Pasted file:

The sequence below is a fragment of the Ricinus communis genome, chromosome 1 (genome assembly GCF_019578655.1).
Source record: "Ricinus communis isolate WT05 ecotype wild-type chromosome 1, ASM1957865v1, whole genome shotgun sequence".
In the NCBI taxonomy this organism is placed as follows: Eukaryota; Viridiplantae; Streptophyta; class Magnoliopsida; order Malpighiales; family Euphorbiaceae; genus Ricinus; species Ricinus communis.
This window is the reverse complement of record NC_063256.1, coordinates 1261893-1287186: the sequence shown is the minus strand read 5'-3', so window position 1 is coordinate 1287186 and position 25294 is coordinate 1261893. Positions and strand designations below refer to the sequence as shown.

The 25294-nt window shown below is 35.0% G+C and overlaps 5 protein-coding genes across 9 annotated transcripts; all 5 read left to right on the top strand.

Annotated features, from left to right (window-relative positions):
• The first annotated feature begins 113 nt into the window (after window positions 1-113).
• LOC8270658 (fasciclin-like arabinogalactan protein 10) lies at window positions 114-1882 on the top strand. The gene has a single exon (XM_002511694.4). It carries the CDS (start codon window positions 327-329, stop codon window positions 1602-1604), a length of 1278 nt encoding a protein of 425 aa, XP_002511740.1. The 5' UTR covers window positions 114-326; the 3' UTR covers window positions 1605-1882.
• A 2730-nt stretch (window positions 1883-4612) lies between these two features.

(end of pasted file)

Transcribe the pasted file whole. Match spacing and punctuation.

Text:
The sequence below is a fragment of the Ricinus communis genome, chromosome 1 (genome assembly GCF_019578655.1).
Source record: "Ricinus communis isolate WT05 ecotype wild-type chromosome 1, ASM1957865v1, whole genome shotgun sequence".
In the NCBI taxonomy this organism is placed as follows: Eukaryota; Viridiplantae; Streptophyta; class Magnoliopsida; order Malpighiales; family Euphorbiaceae; genus Ricinus; species Ricinus communis.
This window is the reverse complement of record NC_063256.1, coordinates 1261893-1287186: the sequence shown is the minus strand read 5'-3', so window position 1 is coordinate 1287186 and position 25294 is coordinate 1261893. Positions and strand designations below refer to the sequence as shown.

The 25294-nt window shown below is 35.0% G+C and overlaps 5 protein-coding genes across 9 annotated transcripts; all 5 read left to right on the top strand.

Annotated features, from left to right (window-relative positions):
• The first annotated feature begins 113 nt into the window (after window positions 1-113).
• LOC8270658 (fasciclin-like arabinogalactan protein 10) lies at window positions 114-1882 on the top strand. The gene has a single exon (XM_002511694.4). It carries the CDS (start codon window positions 327-329, stop codon window positions 1602-1604), a length of 1278 nt encoding a protein of 425 aa, XP_002511740.1. The 5' UTR covers window positions 114-326; the 3' UTR covers window positions 1605-1882.
• A 2730-nt stretch (window positions 1883-4612) lies between these two features.